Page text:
The printmaker, known for work that perpetuates Native Hawaiian culture and perspectives on the imprint human beings and technology create on the natural environment, will use her fellowship to create a new series of large-scale prints addressing climate change and sea levels rising due to global warming. The new body of work will address the impact of climate change in Hawaii. A series of large-scale woodcut prints will be exhibited locally and internationally, to bring attention to the impact rising sea levels due to global warming are having in Hawaii. Romanchak intends to debut the new series in a group exhibition of Native Hawaiian artists at the Lower Saxton State Museum in Hanover, Germany, in 2016.
The visual artist, known for exploring the beauty and possibilities at the intersection of things natural and man made, through art he creates from reclaimed, recycled and found materials, will use his fellowship to collaborate with communities in Hawaii to clear the coastline of an estimated 2,000 pounds of waste and debris to create art that address the challenge of creating sustainable coastal environments. A forager at heart, the widely-exhibited artist extracts his art supplies from what’s readily available, making ink from feeding discarded colored paper into a high-speed blender and creating sculpture molds from plastic jugs and his own recipe for natural homemade glue. Tubbs will collaborate with communities and volunteers in Hawaii to create works that address the challenge of creating sustainable coastal environments. Found materials will be sorted and repurposed for art projects and remaining refuse will be recycled. The resulting art will be exhibited in 2016.
The visual artist, known for the abstract glass sculptures and vessels she creates with smooth flowing lines, often covered with a form-fitted skin of texture and color, will use her fellowship to complete Kalo, a traveling installation of 79 plants made of stone and newsprint to be exhibited in honor of Queen Lili’uokalani of Hawaii. A kumu in the methods of creating and using waiho’olu’u, or natural plant dyes, and beaten-bark kapa cloth, the artist will create newsprint petals on each plant featuring handwritten renditions of each island’s Native boundaries or ahupua’a on one side, with copies of the hundreds of signed petitions against the U.S. annexation of Hawaii on the other. After exhibiting in Hawaii and beyond, the artist will give each plant to the 23 listed Homestead Associations and 10 Native Hawaiian centers in community colleges and universities across the state.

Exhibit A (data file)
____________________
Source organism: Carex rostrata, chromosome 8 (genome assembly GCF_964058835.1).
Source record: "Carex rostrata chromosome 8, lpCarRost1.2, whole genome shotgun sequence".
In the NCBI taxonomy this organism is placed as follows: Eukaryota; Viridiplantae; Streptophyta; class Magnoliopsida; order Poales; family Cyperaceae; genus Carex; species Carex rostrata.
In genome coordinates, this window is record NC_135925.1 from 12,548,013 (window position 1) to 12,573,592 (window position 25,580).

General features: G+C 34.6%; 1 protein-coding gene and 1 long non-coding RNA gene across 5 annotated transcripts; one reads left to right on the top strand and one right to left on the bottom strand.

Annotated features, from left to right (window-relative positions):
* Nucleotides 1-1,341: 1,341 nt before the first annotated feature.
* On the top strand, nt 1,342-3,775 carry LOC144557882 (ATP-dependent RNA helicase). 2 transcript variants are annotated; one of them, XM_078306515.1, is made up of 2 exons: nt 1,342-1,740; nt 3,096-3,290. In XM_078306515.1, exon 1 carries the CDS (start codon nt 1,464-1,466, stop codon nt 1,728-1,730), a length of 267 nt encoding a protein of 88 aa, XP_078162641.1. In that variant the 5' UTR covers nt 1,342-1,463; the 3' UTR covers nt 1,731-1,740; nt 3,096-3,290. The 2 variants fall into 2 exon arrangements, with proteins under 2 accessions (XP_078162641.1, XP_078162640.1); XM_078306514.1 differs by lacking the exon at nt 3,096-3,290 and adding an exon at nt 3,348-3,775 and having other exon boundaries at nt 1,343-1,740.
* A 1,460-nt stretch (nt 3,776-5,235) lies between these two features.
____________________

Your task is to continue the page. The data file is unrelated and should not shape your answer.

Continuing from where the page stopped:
The widely exhibited fiber artist, who creates sculpture, wearable art and traditional art that are objects of beauty vital to his community’s ability to practice the living traditions of their culture, will use his fellowship to revive the lost art of creating pe’ahi, the Hawaiian chiefly fan. There are only 20 known fans in existence, and the knowledge of how they were created has been lost. Marzan, the cultural resources specialist for the Bishop Museum in Honolulu, has studied the fans for years in preparation for the opportunity to revive the time-intensive art made from expensive traditional materials.
A master of the traditional art of kapa making, Tanahy creates textured fabric from the bark of the wauke or paper mulberry tree in a process perfected over centuries by Native Hawaiian culture makers, will use her fellowship to create a series of works exploring the continual innovations in kapa design from the time of contact with Western cultures to today. The artist’s work spans many disciplines, from horticulture to natural dye production, from graphic design to research, and the works she creates will feature in her first solo exhibition which will present a series exploring the continual innovations in kapa design from the time of contact with Western cultures to present day. The new works will be presented as wearable art in a show with a working title of “Woman Makes the Malo Makes the Man” in Fall 2015.
G. Umi Kai
A master of Native Hawaiian arts known especially for the weapons he creates, G. Umi Kai works in bone, wood, shark’s teeth and natural cordage employing pre-colonial techniques and tools, creating objects used daily by his community in fishing, farming, making kapa, pounding poi, practicing hula and martial arts. He will use his fellowship to launch a traditional arts master-apprentice program to teach next generations to create Native Hawaiian cultural objects and weaponry. From teaching high school seniors to carve graduation fishhook necklaces to teaching net making in community crab fishing revitalization projects, Kai shares his knowledge generously. Featured in many collections, his work highlights the meticulous approach to invention and refinement characteristic of Native Hawaiian culture. He will teach ten students how to research the form and use of traditional implements, how to make them and how to integrate the historical importance of those tools into a contemporary context.